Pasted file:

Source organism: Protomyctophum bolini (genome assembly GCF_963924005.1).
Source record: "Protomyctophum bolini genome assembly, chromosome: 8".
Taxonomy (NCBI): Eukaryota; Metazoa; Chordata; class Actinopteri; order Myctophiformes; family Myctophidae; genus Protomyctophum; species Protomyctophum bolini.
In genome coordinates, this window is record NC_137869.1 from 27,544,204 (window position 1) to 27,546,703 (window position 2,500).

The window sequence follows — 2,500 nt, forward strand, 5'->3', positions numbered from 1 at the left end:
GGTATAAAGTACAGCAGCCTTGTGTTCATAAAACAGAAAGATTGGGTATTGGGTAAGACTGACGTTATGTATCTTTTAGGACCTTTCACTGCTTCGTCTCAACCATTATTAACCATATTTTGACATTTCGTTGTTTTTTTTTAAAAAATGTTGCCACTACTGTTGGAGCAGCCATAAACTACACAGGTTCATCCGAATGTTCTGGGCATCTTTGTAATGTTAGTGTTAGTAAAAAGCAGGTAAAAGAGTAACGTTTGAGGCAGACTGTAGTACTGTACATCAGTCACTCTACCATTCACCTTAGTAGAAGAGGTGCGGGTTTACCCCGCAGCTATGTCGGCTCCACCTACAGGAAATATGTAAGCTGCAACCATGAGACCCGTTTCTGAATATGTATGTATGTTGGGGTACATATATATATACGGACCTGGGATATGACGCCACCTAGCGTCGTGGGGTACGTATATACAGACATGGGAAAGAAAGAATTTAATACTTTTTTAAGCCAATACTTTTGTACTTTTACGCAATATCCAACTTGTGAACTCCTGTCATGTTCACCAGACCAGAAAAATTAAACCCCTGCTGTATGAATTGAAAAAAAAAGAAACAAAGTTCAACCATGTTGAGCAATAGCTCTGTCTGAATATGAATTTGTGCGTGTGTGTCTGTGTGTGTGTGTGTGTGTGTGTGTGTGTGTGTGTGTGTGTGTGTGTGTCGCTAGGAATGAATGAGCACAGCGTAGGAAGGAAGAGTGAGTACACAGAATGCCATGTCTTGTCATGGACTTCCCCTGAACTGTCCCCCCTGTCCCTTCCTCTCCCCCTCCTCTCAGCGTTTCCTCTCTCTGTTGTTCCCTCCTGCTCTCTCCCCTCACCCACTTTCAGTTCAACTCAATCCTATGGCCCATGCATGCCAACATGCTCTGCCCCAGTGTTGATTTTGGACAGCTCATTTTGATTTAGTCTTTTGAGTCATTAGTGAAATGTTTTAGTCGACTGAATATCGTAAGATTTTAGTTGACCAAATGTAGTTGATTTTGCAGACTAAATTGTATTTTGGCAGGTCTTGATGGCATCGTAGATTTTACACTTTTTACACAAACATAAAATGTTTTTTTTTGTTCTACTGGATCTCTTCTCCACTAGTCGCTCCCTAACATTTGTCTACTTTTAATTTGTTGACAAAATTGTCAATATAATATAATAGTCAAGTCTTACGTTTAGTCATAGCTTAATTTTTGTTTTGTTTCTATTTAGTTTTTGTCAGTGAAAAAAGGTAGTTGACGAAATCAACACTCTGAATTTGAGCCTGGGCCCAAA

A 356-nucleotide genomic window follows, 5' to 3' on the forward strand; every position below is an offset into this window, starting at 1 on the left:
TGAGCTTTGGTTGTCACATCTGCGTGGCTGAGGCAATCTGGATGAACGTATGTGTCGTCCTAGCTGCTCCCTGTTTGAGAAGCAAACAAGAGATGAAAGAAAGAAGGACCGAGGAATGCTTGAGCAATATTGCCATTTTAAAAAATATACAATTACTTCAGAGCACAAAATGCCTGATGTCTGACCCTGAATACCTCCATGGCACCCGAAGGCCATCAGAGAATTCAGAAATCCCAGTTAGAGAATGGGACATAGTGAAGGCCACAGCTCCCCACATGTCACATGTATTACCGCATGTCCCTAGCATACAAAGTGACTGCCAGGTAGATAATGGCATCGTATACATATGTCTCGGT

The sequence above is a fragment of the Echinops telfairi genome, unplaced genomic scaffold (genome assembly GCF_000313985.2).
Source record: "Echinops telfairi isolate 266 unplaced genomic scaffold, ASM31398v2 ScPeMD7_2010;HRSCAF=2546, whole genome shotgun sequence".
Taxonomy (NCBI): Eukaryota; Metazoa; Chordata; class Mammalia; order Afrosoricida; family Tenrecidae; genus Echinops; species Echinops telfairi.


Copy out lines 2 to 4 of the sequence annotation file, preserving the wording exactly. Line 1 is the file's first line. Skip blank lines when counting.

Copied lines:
Source record: "Protomyctophum bolini genome assembly, chromosome: 8".
Taxonomy (NCBI): Eukaryota; Metazoa; Chordata; class Actinopteri; order Myctophiformes; family Myctophidae; genus Protomyctophum; species Protomyctophum bolini.
In genome coordinates, this window is record NC_137869.1 from 27,544,204 (window position 1) to 27,546,703 (window position 2,500).